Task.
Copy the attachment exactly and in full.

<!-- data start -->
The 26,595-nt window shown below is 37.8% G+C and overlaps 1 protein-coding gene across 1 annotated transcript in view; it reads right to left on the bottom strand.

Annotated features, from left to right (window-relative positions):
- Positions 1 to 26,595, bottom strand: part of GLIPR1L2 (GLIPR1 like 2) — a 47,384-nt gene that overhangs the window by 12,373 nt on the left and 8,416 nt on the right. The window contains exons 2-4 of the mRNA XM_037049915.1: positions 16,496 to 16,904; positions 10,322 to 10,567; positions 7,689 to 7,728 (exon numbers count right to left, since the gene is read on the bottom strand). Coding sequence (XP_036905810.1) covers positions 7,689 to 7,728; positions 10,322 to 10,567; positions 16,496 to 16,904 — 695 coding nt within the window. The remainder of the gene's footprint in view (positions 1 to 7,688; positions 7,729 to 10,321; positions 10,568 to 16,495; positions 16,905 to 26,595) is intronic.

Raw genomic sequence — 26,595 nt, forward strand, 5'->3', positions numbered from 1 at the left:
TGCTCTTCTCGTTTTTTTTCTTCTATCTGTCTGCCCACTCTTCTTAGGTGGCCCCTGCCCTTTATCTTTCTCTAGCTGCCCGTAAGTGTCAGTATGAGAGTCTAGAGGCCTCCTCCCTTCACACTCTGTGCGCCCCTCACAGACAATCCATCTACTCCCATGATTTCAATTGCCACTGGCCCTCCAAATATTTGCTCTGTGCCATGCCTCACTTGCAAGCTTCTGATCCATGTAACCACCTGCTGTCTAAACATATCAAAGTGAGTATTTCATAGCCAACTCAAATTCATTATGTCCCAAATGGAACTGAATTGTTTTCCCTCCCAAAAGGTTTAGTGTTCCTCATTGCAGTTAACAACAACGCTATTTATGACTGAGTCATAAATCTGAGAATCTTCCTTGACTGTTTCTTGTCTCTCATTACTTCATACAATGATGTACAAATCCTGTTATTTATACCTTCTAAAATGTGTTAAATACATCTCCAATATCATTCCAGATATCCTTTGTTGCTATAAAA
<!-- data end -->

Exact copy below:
The 26,595-nt window shown below is 37.8% G+C and overlaps 1 protein-coding gene across 1 annotated transcript in view; it reads right to left on the bottom strand.

Annotated features, from left to right (window-relative positions):
- Positions 1 to 26,595, bottom strand: part of GLIPR1L2 (GLIPR1 like 2) — a 47,384-nt gene that overhangs the window by 12,373 nt on the left and 8,416 nt on the right. The window contains exons 2-4 of the mRNA XM_037049915.1: positions 16,496 to 16,904; positions 10,322 to 10,567; positions 7,689 to 7,728 (exon numbers count right to left, since the gene is read on the bottom strand). Coding sequence (XP_036905810.1) covers positions 7,689 to 7,728; positions 10,322 to 10,567; positions 16,496 to 16,904 — 695 coding nt within the window. The remainder of the gene's footprint in view (positions 1 to 7,688; positions 7,729 to 10,321; positions 10,568 to 16,495; positions 16,905 to 26,595) is intronic.

Raw genomic sequence — 26,595 nt, forward strand, 5'->3', positions numbered from 1 at the left:
TGCTCTTCTCGTTTTTTTTCTTCTATCTGTCTGCCCACTCTTCTTAGGTGGCCCCTGCCCTTTATCTTTCTCTAGCTGCCCGTAAGTGTCAGTATGAGAGTCTAGAGGCCTCCTCCCTTCACACTCTGTGCGCCCCTCACAGACAATCCATCTACTCCCATGATTTCAATTGCCACTGGCCCTCCAAATATTTGCTCTGTGCCATGCCTCACTTGCAAGCTTCTGATCCATGTAACCACCTGCTGTCTAAACATATCAAAGTGAGTATTTCATAGCCAACTCAAATTCATTATGTCCCAAATGGAACTGAATTGTTTTCCCTCCCAAAAGGTTTAGTGTTCCTCATTGCAGTTAACAACAACGCTATTTATGACTGAGTCATAAATCTGAGAATCTTCCTTGACTGTTTCTTGTCTCTCATTACTTCATACAATGATGTACAAATCCTGTTATTTATACCTTCTAAAATGTGTTAAATACATCTCCAATATCATTCCAGATATCCTTTGTTGCTATAAAA